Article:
6. Use the brakes
Like a motorcycle, the front brake is operated through the right hand lever and the rear brakes work via the right foot lever. Just in this case, there’s two rear brakes. You don’t need to over think this, just use the front and rear as you would on a regular motorcycle, it’s the front that provides most of the stopping power.
A notable exception is in snow or other low traction situations, in which the front will easily lock, but the rear may have some stopping power remaining thanks to the extra weight over those wheels. FYI - You do lose steering when you lock the front wheel, that’s something to keep in mind.
To engage reverse on a Ural, the only manufacturer of sidecars, find neutral, then reach down to the lever immediately behind your right heel. With the clutch pulled in, push the lever backwards, then use the gas and clutch to pull away just as you would in 1st gear.
8. Two-wheel drive
You’re only going to need this to get you unstuck. Don’t leave 2WD engaged on pavement or other firm surfaces, the differential locks in 2WD, forcing the wheels to spin at the same speed. As on an ATV, this can lead to dangerous instability in high-traction situations.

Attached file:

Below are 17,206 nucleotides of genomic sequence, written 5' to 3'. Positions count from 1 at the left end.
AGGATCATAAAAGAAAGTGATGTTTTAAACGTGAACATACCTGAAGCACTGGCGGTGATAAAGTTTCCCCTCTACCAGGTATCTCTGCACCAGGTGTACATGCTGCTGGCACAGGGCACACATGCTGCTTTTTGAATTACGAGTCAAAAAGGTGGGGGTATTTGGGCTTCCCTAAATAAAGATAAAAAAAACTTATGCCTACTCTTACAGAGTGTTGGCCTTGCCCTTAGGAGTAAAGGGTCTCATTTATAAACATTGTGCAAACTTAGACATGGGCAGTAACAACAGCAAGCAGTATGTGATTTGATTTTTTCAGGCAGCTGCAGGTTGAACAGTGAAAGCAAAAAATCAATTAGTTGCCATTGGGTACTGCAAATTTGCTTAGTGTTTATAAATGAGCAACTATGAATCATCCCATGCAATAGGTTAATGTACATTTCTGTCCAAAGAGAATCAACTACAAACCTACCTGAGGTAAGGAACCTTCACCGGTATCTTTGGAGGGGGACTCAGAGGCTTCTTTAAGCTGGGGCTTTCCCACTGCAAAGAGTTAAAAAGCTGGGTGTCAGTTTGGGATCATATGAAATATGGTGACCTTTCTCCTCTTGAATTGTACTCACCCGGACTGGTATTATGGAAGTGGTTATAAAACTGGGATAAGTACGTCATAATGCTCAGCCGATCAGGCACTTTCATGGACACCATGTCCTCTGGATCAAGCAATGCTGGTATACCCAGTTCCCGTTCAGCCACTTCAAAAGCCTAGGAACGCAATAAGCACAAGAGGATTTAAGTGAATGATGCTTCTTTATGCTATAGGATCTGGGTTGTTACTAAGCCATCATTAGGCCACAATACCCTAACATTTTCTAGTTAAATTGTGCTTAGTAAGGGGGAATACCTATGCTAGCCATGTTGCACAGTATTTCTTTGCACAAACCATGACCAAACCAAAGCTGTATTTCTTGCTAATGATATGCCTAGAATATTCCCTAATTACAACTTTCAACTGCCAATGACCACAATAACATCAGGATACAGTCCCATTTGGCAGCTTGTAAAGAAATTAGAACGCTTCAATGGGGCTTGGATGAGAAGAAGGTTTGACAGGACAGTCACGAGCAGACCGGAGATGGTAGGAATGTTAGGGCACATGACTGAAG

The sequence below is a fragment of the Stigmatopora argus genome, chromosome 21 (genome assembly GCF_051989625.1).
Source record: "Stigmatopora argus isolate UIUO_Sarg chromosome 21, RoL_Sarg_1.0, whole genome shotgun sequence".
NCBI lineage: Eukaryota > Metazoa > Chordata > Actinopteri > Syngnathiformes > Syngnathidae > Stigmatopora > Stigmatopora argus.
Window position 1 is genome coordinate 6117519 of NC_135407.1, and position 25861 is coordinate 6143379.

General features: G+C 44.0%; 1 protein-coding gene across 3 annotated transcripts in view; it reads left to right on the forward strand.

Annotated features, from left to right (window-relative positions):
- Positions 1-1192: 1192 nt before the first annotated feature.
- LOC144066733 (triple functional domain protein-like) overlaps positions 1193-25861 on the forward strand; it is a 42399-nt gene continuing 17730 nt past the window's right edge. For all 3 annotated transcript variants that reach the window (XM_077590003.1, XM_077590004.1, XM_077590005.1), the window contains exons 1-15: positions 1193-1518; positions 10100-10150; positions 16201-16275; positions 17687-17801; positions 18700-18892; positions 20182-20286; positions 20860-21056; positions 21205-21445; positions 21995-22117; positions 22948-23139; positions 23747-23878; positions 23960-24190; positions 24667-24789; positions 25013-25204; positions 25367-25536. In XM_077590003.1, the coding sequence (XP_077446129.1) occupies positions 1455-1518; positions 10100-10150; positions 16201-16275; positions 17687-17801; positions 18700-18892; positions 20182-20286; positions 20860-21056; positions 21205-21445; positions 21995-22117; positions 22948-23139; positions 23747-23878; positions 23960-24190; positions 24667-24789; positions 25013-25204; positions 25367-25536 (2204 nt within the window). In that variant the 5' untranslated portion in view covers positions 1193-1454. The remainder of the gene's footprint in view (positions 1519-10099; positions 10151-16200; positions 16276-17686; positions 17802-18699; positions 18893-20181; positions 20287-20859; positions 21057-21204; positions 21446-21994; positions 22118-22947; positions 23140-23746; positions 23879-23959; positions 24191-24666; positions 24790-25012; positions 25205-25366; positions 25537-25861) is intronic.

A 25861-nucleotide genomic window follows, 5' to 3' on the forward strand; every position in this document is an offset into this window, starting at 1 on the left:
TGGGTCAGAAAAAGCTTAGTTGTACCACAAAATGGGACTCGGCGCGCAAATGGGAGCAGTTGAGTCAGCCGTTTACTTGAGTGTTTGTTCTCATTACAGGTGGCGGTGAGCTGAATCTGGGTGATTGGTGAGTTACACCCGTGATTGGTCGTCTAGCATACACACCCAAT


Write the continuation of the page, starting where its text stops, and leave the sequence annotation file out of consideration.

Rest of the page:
With the bike at a complete stop, grasp the lever on top of the driveshaft and wiggle the handlebars to move the coupler as you move the lever rearwards. It’ll slide into a detent and, voila, nothing in the world will prevent you from moving forward. Deep snow, slick mud, a steep slope, no matter what, you’re driving.
To steer while in 2WD, you’ll need to initiate a slide, but this becomes very easy simply by rolling on the throttle or dropping a gear.
9. In deep snow
Riding in feet-deep snow? Use the front tire like a rudder. You’ll still turn left to go left, but instead of traditional steering, you’ll need to wait for snow to build up in front of the turned wheel, pushing it backwards and turning the bike with it. So throttle on to help that process along, no matter which direction you’re going.
10. When it all goes wrong
About to flip? Steer left to open your turning radius and ride it out. You obviously don’t want to turn into a lane of oncoming traffic or into a moving obstacle, so you really need to plan your actions far ahead on a sidecar. The best defense is a good offense.
Sound complicated? It is, but with some practice you’ll be able to hustle a sidecar around just as well as your car or bike. How long did it take you to learn to ride? Budget that amount of time and effort into operating a sidecar. Why bother? Imagine a Willy’s Jeep with more off-road ability, much smaller dimensions and a tighter turning circle. If that sounds appealing, then it’s well worth the effort.
Have you ridden a sidecar? What did you think?